2. BURTON, JOHNNY DEPP, AND MANY OTHERS WORKED ON CHARLIE AND THE CHOCOLATE FACTORY AND CORPSE BRIDE SIMULTANEOUSLY.

Michael Loccisano/Getty Images for MOMA

Both Charlie and the Chocolate Factory and Corpse Bride essentially entered their production phases at the same time. The overlap presented a big challenge for Burton, who lent his directorial talents to both films. Corpse Bride saw him share the helm with co-director (and stop motion animator) Mike Johnson. “Tim knew where he wanted the film to go as far as the emotional tone and story points to hit,” Johnson said. “My job was to work with the crew on a daily basis and get the footage as close as possible to how I thought he wanted it.”

Complicating things further was the fact that a number of key actors who appeared in Charlie and the Chocolate Factory—including Johnny Depp, Helena Bonham Carter, and Christopher Lee—also did voicework for Corpse Bride. In many cases, these players would portray their characters in the live action Roald Dahl flick by day before recording their Corpse Bride lines at night.

Composer Danny Elfman was likewise asked to work on both projects concurrently. In fact, according to the musician, Burton hired him to score Corpse Bride and Charlie and the Chocolate Factory on the same day. Elfman said he spent a full year “essentially shuttling up and back between writing and producing for both films simultaneously, kind of like a ping-pong ball.”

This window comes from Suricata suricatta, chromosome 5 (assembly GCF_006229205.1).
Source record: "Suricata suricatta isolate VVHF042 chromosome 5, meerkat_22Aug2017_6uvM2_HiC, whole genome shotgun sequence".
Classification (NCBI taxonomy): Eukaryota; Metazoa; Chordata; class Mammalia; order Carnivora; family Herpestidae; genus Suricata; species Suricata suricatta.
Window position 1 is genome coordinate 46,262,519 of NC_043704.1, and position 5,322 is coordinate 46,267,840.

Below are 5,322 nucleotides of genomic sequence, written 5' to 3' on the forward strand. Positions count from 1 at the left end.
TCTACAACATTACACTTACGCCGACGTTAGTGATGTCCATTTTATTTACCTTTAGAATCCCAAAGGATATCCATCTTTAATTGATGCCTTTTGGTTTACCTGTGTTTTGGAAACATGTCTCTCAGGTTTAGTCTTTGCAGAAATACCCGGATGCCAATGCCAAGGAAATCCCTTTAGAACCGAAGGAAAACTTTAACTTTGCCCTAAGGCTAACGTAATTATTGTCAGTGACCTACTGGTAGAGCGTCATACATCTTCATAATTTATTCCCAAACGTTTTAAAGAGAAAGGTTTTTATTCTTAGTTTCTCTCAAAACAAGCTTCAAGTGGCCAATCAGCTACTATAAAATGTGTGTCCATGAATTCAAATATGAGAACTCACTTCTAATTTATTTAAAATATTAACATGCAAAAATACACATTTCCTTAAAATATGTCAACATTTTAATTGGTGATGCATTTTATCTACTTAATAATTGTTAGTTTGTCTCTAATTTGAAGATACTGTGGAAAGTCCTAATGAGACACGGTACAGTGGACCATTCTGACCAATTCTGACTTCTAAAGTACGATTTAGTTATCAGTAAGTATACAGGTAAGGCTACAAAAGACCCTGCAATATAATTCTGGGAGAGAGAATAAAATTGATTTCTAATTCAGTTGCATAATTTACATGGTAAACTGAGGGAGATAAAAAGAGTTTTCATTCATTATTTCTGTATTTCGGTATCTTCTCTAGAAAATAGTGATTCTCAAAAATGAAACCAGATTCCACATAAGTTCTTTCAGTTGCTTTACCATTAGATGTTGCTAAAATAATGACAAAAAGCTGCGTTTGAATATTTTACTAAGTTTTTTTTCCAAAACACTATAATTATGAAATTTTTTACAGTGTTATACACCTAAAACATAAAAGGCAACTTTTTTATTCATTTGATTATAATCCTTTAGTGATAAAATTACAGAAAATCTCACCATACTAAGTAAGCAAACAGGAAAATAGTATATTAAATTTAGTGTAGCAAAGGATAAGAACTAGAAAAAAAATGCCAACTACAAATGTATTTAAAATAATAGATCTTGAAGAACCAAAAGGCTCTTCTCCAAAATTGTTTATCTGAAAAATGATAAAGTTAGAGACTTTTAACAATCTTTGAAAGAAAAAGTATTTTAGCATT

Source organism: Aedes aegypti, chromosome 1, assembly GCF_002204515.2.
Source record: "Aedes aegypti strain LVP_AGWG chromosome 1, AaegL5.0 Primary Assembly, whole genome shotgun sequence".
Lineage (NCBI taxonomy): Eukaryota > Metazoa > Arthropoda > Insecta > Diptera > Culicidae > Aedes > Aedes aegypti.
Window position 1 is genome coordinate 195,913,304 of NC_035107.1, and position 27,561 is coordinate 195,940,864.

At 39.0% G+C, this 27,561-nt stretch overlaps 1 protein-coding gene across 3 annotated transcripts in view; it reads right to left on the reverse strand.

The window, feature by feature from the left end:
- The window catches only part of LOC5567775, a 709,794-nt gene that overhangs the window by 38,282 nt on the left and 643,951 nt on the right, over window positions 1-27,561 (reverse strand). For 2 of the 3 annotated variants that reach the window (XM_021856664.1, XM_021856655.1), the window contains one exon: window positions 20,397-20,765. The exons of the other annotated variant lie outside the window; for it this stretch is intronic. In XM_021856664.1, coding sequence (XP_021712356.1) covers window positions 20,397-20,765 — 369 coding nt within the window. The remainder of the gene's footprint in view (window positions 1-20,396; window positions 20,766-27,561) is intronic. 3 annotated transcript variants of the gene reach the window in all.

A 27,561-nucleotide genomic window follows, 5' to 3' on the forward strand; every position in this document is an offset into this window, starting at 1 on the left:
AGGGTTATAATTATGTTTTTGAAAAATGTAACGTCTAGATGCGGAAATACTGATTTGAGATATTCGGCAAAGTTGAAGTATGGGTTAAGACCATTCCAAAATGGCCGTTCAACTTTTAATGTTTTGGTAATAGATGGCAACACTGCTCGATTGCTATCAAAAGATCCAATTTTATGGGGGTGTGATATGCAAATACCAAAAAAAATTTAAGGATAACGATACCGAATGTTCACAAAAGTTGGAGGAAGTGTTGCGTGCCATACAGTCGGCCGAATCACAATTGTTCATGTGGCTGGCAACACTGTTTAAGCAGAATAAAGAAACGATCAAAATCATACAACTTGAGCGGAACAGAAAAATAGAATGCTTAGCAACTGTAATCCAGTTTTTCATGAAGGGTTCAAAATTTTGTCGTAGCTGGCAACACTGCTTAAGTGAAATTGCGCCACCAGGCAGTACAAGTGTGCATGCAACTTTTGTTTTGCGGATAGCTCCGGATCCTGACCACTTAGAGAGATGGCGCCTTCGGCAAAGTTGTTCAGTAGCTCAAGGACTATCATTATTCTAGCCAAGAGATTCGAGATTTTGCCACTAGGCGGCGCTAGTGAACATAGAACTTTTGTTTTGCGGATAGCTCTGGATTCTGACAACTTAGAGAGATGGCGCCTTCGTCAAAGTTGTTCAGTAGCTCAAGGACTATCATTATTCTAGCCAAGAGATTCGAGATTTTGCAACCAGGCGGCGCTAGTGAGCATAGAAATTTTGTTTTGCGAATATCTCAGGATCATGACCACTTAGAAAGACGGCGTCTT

3. DEPP DEVELOPED HIS CHARACTER’S PERSONA IN ABOUT 15 MINUTES FLAT.

As Depp recalls in the video above, Burton approached him one day on the set of Charlie and the Chocolate Factory and said, “Hey, I’ve got this other thing, Corpse Bride. Maybe you could look at it.” Depp read the script and loved it immediately—however, he assumed that he wouldn’t start working on the animated feature for another couple of months. “So you can imagine my surprise,” Depp said, “when … Tim arrives on the set [one day] and says ‘Hey, maybe tonight we’ll record some of Corpse Bride.’” At that point, Depp hadn’t given any thought whatsoever to how he’d portray Victor or what made the bridegroom tick. On their way to the recording booth, the actor sat Burton down and “grilled him for 15 minutes.” In that crucial quarter of an hour, Depp devised an entire set of mannerisms and motivations for Victor.